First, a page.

North Dakota University System
American Indian nursing documentary receives multiple awards

Posted on 1/3/2018

Heuer
Heuer
A documentary film titled "Essence of Healing: Journey of American Indian Nurses" received the 2017 Sigma Theta Tau International Nursing Media Award at the group's 44th biennial convention in Indianapolis in October and the Best Service Film Award from the 42nd American Indian Film Festival in San Francisco in November.

The documentary captures the journeys of 14 American Indian nurses from the Northern Plains as they follow their calling into the nursing profession.

STTI is an International Honor Society of Nursing that advances world health and celebrates nursing excellence in scholarship, leadership, and service. The organization reports more than 135,000 active members in 85 countries, and honors healthcare professionals for their contributions to professional excellence.

"Our International Award recipients are recognized by their peers for their excellence and outstanding contributions to global health. I am honored to offer my personal congratulations on these achievements," said STTI president Cathy Catrambone.

The American Indian Film Festival in San Francisco is the world's longest-running exposition showcasing independent films of U.S. American Indians and First Nations peoples of Canada. During the past 42 years, the American Indian Film Institute has celebrated generations of Indian filmmakers, performing artists and audiences with the best of the most current Indian Cinema.

Groups collaborating to develop the documentary that received the STTI and AIFI awards include:

Loretta Heuer, professor and documentary executive producer, NDSU School of Nursing, Fargo and Bismarck, North Dakota
Cynthia Lindquist, president, Cankdeska Cikana Community College, Fort Totten, North Dakota
Candace Muggerud, executive producer; Greg Kasowski, content development manager; and Juan Thomas, videographer; KAT Communications, Bismarck, North Dakota
Deb Wilson, director, and Barb Anderson, program coordinator; University of North Dakota Recruitment and Retention of American Indians into Nursing (RAIN Program), Grand Forks, North Dakota
"This joint project of multiple institutions has improved education/awareness by the public and officials about the ongoing inequities for nursing and American Indians," said Lindquist, noting she hopes the work will spur continued improvement to recruit and retain Native American nurses.

"The American Indian nurses in this documentary have touched the lives of many and they make valuable contributions to the health and wellness of their communities," Heuer said. "It is humbling that the film has received so many accolades. This demonstrates the need to promote the contributions of American Indian nurses, along with the unique perspectives and values they bring to the nursing profession."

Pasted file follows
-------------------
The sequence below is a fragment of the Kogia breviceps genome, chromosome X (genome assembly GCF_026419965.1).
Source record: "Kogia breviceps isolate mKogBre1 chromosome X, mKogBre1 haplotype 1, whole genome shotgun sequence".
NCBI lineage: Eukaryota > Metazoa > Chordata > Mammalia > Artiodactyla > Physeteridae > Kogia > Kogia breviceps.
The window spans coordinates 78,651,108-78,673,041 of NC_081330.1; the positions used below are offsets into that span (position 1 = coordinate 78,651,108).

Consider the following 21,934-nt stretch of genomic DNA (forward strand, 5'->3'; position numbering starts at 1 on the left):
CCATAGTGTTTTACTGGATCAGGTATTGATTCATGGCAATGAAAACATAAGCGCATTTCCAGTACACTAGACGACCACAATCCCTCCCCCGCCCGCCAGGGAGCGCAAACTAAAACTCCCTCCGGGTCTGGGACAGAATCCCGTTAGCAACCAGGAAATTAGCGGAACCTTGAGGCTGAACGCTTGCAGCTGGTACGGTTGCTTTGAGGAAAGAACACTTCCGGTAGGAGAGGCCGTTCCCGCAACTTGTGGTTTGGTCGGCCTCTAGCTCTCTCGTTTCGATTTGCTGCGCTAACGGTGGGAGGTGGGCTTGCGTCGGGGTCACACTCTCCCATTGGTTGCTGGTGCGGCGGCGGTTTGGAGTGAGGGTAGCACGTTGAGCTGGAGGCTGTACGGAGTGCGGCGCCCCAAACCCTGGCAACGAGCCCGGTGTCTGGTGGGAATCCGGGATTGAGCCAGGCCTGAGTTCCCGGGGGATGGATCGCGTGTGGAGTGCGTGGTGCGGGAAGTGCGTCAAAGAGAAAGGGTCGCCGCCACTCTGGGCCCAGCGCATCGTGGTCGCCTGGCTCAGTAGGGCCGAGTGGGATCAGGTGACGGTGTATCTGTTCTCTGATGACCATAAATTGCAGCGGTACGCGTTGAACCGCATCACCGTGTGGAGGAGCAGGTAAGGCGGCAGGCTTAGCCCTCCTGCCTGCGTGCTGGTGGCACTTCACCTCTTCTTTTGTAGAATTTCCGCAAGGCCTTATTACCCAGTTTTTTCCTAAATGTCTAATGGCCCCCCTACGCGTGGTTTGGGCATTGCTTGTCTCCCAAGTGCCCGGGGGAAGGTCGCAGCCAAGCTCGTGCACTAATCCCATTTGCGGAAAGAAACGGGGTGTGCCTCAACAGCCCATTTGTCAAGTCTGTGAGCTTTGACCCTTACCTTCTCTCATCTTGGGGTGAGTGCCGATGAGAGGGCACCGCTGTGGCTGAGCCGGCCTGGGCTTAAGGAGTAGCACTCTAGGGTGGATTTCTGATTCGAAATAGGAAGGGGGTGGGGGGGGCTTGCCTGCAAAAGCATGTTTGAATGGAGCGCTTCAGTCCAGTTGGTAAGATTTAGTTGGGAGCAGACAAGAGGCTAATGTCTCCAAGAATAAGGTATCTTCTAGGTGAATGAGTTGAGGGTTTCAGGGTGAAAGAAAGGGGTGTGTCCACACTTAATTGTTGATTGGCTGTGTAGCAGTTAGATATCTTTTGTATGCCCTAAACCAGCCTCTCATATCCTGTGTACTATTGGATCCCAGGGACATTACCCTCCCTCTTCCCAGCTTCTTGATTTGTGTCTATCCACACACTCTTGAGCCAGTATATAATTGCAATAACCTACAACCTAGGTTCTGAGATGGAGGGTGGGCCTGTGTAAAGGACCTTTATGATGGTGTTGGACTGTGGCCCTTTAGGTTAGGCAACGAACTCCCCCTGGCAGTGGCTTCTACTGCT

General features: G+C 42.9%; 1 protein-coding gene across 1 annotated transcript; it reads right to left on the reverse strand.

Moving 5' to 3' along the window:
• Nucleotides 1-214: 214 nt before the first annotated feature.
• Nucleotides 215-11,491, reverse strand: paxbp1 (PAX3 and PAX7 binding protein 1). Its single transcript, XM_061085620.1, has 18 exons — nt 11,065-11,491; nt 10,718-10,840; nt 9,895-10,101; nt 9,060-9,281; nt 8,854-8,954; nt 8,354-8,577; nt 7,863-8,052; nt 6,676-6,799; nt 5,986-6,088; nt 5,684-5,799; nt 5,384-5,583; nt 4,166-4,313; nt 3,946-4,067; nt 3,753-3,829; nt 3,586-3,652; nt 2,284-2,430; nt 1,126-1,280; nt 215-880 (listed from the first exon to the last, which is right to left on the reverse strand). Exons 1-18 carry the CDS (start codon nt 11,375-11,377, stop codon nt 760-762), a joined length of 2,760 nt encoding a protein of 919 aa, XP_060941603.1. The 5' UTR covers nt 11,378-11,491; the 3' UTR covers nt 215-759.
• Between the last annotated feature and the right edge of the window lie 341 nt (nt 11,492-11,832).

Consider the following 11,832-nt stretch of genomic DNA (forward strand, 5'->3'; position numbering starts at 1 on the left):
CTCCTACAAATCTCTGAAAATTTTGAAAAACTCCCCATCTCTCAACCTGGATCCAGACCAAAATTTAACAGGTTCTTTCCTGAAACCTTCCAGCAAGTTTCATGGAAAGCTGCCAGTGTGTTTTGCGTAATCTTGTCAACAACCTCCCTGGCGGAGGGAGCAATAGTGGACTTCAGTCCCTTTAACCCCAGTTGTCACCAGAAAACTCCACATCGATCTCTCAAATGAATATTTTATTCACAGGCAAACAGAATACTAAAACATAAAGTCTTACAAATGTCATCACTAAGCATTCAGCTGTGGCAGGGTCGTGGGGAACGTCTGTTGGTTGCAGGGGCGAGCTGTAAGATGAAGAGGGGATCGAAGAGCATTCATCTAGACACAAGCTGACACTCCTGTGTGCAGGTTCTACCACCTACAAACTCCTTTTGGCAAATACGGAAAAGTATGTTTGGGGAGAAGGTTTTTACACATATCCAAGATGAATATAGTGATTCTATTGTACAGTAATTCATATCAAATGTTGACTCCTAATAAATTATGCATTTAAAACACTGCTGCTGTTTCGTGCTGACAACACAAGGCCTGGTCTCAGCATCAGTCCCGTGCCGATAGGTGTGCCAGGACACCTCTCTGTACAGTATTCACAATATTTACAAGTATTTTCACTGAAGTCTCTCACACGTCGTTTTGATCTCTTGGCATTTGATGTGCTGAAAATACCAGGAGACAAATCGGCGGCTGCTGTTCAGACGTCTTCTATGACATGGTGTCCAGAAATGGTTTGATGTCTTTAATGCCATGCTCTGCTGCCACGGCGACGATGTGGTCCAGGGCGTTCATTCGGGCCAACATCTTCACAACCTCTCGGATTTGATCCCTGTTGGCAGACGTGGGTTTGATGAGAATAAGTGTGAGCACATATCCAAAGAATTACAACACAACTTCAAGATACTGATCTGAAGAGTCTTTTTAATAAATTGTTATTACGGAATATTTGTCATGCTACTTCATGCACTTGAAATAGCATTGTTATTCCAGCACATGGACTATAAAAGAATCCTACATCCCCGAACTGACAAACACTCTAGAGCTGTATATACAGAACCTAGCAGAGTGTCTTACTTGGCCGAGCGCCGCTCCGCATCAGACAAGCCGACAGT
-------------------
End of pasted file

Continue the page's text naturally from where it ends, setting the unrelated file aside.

DVDs of the documentary have been provided to North Dakota Tribal Councils, Tribal Colleges and high schools on the Tribal Nations or reservations. It has been archived in local, state and national museums.

In addition, "Essence of Healing: Journey of American Indian Nurses" has received the following awards:

Wales International Film Festival, Swansea, Wales, September 2017 Official Winner Documentary Feature
2017 Oregon Film Awards - Gold Award for Documentary Feature Competition
Top Indie Film Awards, Online Festival, June 2017, Best Documentary Feature
Festigious International Film Competition, Los Angeles, April 2017, Best Documentary Feature
Highway 61 Film Festival, Pine City, Minnesota, 2017 Second Place Winner Documentary Feature
The documentary was selected as a finalist or semi-finalist in the following film festivals:

Hollywood International Independent Documentary Film Festival, Los Angeles, California, January 2017, Finalist
European Film Festival (Mainstream & Underground), Moscow, Russia, October 2017, Semi-finalist
Film Festival of Columbus, Columbus, Ohio, 2017, Semi-finalist
Southern States Indie FanFilmFest, Biloxi, Mississippi, January 2018, Semi-finalist
Twenty-five public service announcements developed from the film aired on GoodHealthTV, an American Indian health and wellness network that reaches more than 6 million American Indians annually.

The documentary was screened at events including the NDSU Native Voices Exhibit, the North Dakota Center for Nursing Culture of Health event and as a premiere at the North Dakota Heritage Center in Bismarck.

Copies of the film are available through the NDSU Bookstore and the North Dakota Heritage Center and Museum Store, Bismarck, North Dakota and online at www.ndsubookstore.com

Funding for the project was provided by the U.S. Department of Health and Human Services, University Partnership Research Grant for the Health Profession Opportunity Grants Program, No. 90PH0019, Office of Planning, Research and Evaluation, Administration for Children and Families.

For more information, contact Heuer at Loretta.Heuer@ndsu.edu or 701-231-8205.

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